Enter the sharing economy and designer dress rental - the best win-win for the planet, my pocketbook and my love of beautiful clothing.

Sharing the love
While sharing amongst friends is fabulous, there is something about wearing a dress that none of your friends have seen. And for fashion lovers like myself, the opportunity to don a stunning piece of wearable art that I typically could not afford is oh-so-tempting.

Fashion sharing websites have been around for awhile, and I've rented dresses before with great success. So it was pure serendipity that brought GlamCorner to my attention just as I was starting to consider where to rent a dress for Swan Lake.

GlamCorner has over 1,000 dresses from more than 60 designer labels available for rental within Australia.

1,000 dresses!!!

There are beauties from Diane Von Furstenberg, Alex Perry, Manning Cartel, Carla Zampatti, Badgley Mischka and more.

The owners of GlamCorner tell me that each dress is rented an average of 10 times - that means these gorgeous gowns that may have only been worn once or twice by a solo owner are actually getting used, seeing the light of day, being enjoyed, and not going straight from one wear to a charity bin or the landfill.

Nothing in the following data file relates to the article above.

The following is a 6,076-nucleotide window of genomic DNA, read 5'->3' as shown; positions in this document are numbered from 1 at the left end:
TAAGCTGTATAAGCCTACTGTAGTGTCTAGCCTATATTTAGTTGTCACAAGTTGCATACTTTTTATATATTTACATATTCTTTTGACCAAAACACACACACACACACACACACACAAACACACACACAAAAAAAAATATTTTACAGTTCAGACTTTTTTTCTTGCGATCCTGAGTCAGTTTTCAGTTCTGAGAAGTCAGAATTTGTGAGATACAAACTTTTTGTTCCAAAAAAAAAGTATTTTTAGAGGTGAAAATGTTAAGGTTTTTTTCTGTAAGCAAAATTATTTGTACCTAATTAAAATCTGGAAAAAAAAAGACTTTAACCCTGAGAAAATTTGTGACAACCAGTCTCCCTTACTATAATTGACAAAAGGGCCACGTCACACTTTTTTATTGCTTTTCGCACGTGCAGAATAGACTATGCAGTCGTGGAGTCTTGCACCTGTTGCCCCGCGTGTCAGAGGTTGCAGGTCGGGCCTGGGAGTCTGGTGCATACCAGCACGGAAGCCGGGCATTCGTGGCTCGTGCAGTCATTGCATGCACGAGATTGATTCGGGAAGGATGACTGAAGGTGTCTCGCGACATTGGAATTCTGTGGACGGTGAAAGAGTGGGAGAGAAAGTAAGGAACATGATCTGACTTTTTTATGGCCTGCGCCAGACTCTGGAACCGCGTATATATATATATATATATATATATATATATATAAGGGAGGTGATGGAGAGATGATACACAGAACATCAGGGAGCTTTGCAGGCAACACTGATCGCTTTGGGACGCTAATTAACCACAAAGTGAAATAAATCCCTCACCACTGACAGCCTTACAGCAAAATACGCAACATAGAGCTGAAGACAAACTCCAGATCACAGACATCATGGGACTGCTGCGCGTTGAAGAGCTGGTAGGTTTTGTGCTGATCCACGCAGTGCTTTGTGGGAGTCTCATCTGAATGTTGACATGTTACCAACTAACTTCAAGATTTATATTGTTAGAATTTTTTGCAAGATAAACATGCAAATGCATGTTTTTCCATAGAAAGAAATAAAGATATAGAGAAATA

And when 10 different people are enjoying the same item, the environmental footprint of creating the garment gets smaller and smaller.

How does it work?
I hear what you're thinking - how do you know if it will fit? What will it look like it on my body?

GlamCorner provides very specific style and fit comments about each dress. For example, "This dress runs true to size, however there is not a lot of give in the bust. We recommend it for women with medium-to-smaller cup sizes." Thank you for the specificity! There are also suggestions about the best undergarments to wear with each dress, and style tips regarding shoe colour and accessories.

The website offers a range of sizes from 6 to 20 - it's wonderful to see a fashion company that understands that fashion-loving bodies come in a range of shapes and sizes.

Nervous about 'shopping' online? Don't be.